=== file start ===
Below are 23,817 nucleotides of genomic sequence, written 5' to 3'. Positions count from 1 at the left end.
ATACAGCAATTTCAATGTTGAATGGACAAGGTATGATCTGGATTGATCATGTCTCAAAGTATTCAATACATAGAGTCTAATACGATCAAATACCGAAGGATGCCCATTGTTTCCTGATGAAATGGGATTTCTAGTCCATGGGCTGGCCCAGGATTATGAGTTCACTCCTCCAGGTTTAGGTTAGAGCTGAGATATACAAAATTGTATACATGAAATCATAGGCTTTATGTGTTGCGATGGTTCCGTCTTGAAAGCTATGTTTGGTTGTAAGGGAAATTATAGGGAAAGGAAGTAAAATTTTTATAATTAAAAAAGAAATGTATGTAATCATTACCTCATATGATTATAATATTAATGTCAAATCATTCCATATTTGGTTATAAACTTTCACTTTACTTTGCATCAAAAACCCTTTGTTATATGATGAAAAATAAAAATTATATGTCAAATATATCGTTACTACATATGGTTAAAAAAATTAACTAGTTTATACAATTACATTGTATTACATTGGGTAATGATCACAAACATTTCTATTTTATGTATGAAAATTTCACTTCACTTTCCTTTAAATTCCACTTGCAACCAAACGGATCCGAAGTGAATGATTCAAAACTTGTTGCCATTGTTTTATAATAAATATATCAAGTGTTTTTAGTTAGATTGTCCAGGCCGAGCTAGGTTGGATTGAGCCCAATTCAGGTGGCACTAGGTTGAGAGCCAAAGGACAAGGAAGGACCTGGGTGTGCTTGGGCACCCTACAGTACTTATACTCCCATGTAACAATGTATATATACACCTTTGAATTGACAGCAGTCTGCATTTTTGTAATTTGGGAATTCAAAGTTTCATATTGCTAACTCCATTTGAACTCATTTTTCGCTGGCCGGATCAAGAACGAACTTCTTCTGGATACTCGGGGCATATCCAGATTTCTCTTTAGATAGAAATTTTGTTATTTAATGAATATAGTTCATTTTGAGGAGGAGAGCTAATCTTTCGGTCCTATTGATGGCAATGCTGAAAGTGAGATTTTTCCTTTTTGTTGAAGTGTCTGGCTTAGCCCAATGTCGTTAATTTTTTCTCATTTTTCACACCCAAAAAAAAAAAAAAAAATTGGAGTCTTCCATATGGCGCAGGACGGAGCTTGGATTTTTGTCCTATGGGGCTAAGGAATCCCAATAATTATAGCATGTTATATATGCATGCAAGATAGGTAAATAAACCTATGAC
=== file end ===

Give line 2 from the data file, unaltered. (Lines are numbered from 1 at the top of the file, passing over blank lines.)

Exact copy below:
ATACAGCAATTTCAATGTTGAATGGACAAGGTATGATCTGGATTGATCATGTCTCAAAGTATTCAATACATAGAGTCTAATACGATCAAATACCGAAGGATGCCCATTGTTTCCTGATGAAATGGGATTTCTAGTCCATGGGCTGGCCCAGGATTATGAGTTCACTCCTCCAGGTTTAGGTTAGAGCTGAGATATACAAAATTGTATACATGAAATCATAGGCTTTATGTGTTGCGATGGTTCCGTCTTGAAAGCTATGTTTGGTTGTAAGGGAAATTATAGGGAAAGGAAGTAAAATTTTTATAATTAAAAAAGAAATGTATGTAATCATTACCTCATATGATTATAATATTAATGTCAAATCATTCCATATTTGGTTATAAACTTTCACTTTACTTTGCATCAAAAACCCTTTGTTATATGATGAAAAATAAAAATTATATGTCAAATATATCGTTACTACATATGGTTAAAAAAATTAACTAGTTTATACAATTACATTGTATTACATTGGGTAATGATCACAAACATTTCTATTTTATGTATGAAAATTTCACTTCACTTTCCTTTAAATTCCACTTGCAACCAAACGGATCCGAAGTGAATGATTCAAAACTTGTTGCCATTGTTTTATAATAAATATATCAAGTGTTTTTAGTTAGATTGTCCAGGCCGAGCTAGGTTGGATTGAGCCCAATTCAGGTGGCACTAGGTTGAGAGCCAAAGGACAAGGAAGGACCTGGGTGTGCTTGGGCACCCTACAGTACTTATACTCCCATGTAACAATGTATATATACACCTTTGAATTGACAGCAGTCTGCATTTTTGTAATTTGGGAATTCAAAGTTTCATATTGCTAACTCCATTTGAACTCATTTTTCGCTGGCCGGATCAAGAACGAACTTCTTCTGGATACTCGGGGCATATCCAGATTTCTCTTTAGATAGAAATTTTGTTATTTAATGAATATAGTTCATTTTGAGGAGGAGAGCTAATCTTTCGGTCCTATTGATGGCAATGCTGAAAGTGAGATTTTTCCTTTTTGTTGAAGTGTCTGGCTTAGCCCAATGTCGTTAATTTTTTCTCATTTTTCACACCCAAAAAAAAAAAAAAAAATTGGAGTCTTCCATATGGCGCAGGACGGAGCTTGGATTTTTGTCCTATGGGGCTAAGGAATCCCAATAATTATAGCATGTTATATATGCATGCAAGATAGGTAAATAAACCTATGAC